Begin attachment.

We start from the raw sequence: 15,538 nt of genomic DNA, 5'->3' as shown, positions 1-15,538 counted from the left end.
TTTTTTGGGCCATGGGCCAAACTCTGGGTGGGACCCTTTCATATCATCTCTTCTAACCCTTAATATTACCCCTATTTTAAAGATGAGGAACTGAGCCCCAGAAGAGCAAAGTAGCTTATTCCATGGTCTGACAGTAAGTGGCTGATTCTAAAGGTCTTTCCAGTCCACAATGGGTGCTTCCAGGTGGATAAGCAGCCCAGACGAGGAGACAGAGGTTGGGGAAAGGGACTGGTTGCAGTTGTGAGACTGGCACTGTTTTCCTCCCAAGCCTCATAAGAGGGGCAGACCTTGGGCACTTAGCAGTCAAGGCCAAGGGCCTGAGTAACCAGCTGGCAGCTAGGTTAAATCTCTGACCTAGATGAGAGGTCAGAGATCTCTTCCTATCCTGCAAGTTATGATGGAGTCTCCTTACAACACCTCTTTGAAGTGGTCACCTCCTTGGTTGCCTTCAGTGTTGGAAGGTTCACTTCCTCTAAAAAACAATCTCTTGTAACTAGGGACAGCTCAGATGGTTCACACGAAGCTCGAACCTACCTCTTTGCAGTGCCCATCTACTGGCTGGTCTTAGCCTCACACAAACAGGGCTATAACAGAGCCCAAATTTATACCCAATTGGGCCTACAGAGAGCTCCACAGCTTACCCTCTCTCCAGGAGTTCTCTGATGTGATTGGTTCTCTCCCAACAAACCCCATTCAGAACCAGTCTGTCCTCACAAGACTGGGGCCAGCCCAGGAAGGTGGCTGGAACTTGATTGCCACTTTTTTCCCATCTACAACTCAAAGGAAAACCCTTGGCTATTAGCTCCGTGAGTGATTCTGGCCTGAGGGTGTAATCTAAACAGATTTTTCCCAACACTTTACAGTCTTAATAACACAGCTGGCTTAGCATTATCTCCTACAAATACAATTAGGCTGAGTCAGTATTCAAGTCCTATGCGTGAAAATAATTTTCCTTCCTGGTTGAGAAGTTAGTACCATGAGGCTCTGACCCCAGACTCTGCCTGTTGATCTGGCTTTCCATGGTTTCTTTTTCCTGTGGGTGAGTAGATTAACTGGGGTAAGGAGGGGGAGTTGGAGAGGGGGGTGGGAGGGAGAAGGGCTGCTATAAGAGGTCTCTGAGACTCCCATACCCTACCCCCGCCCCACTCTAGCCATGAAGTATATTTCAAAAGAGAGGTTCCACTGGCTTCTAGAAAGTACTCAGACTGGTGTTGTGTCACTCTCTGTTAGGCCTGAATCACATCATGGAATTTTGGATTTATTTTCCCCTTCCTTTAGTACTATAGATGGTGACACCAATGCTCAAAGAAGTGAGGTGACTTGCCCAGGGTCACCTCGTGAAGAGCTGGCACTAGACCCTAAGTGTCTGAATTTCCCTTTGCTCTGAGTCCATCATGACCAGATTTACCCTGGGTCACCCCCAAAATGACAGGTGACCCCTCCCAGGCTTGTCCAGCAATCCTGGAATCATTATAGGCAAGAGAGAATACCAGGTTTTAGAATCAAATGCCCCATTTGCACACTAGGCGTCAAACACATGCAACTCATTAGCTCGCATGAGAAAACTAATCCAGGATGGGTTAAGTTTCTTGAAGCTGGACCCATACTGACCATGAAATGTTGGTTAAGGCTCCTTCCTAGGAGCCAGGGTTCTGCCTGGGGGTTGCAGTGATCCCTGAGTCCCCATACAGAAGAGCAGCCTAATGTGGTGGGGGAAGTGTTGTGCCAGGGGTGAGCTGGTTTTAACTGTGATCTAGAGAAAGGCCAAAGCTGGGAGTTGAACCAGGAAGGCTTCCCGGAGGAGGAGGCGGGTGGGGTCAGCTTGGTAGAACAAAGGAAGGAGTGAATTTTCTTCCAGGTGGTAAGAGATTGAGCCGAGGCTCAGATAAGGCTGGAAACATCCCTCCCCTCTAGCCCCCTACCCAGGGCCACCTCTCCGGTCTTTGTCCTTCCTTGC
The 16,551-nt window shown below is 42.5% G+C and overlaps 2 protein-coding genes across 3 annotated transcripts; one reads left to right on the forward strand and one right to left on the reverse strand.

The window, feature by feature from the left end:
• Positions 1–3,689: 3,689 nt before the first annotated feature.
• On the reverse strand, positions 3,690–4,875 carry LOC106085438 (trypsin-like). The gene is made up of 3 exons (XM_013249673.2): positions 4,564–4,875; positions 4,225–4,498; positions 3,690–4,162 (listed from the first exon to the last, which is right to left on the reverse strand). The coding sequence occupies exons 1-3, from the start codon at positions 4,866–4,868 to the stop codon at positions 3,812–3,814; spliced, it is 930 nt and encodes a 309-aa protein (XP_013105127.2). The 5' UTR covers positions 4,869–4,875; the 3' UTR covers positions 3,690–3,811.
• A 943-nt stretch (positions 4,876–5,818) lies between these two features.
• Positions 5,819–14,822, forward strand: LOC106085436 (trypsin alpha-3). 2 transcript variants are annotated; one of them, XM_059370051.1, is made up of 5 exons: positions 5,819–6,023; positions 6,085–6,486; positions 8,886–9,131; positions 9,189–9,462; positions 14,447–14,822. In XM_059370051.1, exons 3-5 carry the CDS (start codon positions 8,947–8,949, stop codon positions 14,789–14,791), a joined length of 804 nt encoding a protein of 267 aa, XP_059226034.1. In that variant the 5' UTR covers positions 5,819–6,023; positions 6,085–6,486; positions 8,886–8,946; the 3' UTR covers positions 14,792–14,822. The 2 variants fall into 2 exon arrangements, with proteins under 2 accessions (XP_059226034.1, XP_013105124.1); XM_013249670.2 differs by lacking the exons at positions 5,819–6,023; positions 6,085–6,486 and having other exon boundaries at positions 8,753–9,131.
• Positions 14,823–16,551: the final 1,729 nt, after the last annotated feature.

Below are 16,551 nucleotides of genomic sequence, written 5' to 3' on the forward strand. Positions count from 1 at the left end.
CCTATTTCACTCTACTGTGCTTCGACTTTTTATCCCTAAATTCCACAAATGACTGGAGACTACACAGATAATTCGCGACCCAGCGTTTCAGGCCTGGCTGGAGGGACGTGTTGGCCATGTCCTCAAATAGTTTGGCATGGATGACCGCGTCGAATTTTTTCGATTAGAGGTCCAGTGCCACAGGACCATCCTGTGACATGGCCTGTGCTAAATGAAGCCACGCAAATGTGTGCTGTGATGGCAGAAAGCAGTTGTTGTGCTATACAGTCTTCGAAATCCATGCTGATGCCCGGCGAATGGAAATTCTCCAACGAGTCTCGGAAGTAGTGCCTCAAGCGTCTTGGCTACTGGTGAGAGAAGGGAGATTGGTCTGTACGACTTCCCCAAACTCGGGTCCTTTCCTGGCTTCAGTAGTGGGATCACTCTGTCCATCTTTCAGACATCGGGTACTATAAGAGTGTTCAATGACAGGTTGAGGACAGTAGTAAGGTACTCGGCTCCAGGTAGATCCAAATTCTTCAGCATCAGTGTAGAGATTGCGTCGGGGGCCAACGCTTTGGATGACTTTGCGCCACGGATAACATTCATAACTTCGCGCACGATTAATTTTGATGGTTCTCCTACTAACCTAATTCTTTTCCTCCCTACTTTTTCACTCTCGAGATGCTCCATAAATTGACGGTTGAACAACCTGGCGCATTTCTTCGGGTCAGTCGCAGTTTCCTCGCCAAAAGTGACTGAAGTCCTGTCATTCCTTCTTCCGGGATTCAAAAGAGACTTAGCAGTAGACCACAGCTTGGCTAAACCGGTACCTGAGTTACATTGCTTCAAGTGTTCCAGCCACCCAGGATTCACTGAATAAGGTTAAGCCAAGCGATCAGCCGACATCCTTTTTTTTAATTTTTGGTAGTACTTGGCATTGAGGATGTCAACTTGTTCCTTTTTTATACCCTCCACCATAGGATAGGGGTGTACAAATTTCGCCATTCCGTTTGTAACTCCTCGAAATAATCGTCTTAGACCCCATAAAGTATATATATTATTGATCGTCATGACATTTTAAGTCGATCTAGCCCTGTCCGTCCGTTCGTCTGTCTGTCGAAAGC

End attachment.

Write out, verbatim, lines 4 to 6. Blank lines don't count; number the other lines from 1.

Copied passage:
The window, feature by feature from the left end:
• Positions 1–3,689: 3,689 nt before the first annotated feature.
• On the reverse strand, positions 3,690–4,875 carry LOC106085438 (trypsin-like). The gene is made up of 3 exons (XM_013249673.2): positions 4,564–4,875; positions 4,225–4,498; positions 3,690–4,162 (listed from the first exon to the last, which is right to left on the reverse strand). The coding sequence occupies exons 1-3, from the start codon at positions 4,866–4,868 to the stop codon at positions 3,812–3,814; spliced, it is 930 nt and encodes a 309-aa protein (XP_013105127.2). The 5' UTR covers positions 4,869–4,875; the 3' UTR covers positions 3,690–3,811.